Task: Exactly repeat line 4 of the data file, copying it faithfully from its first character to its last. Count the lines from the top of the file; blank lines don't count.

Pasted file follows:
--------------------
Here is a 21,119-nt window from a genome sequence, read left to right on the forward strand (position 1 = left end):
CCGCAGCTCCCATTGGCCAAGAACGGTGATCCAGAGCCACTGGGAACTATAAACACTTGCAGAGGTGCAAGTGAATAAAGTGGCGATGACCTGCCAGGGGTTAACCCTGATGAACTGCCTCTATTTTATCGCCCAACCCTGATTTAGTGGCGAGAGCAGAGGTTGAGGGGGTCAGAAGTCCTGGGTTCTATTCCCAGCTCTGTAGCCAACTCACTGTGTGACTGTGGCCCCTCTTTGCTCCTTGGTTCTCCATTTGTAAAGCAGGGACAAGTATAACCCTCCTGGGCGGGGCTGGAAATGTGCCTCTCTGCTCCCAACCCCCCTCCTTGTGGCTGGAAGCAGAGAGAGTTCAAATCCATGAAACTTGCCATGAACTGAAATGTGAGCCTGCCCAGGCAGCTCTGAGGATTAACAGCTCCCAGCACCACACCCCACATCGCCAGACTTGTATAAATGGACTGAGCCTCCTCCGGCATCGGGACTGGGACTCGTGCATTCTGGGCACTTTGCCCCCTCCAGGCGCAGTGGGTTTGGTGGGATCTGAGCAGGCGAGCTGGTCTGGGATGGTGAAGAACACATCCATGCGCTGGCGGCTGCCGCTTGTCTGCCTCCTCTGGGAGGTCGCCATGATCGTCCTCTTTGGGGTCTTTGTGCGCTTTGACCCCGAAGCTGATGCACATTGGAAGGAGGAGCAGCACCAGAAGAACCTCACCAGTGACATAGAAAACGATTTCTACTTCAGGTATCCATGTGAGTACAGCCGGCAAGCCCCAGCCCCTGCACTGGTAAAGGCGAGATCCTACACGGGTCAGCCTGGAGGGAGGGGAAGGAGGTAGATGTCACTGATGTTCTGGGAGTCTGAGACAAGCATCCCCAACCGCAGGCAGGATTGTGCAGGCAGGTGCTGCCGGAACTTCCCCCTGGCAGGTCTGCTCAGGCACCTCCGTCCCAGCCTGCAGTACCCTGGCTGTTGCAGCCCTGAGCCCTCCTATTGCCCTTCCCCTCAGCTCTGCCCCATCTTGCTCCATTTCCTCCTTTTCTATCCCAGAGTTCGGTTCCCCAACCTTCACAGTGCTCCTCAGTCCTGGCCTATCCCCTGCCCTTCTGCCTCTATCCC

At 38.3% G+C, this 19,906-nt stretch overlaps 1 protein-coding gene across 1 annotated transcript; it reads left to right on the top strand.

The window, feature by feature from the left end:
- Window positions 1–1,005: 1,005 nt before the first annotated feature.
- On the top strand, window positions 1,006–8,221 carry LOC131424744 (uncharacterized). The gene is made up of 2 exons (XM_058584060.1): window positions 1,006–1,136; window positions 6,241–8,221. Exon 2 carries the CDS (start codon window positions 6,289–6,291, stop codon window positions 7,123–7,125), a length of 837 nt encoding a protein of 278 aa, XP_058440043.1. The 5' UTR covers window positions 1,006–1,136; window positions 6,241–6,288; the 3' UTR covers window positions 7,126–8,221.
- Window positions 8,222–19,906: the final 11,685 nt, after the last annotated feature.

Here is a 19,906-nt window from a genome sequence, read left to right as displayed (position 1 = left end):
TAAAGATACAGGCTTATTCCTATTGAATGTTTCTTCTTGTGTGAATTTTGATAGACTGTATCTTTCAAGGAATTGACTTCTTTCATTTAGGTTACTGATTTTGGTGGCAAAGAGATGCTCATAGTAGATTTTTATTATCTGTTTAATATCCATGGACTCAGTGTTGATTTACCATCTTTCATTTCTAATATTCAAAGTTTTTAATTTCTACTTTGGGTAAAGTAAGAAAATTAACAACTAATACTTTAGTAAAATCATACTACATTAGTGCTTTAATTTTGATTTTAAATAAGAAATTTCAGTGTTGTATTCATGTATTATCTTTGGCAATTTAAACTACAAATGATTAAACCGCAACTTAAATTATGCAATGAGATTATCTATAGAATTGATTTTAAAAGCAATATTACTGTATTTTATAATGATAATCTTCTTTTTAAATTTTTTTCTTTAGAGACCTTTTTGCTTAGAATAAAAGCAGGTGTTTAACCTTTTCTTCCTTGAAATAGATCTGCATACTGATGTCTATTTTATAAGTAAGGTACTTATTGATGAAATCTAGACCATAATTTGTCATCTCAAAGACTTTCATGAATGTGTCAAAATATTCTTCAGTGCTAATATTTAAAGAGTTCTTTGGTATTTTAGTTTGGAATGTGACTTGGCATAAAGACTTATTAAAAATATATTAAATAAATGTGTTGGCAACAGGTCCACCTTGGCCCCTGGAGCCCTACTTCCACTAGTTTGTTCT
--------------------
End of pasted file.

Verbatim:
The window, feature by feature from the left end: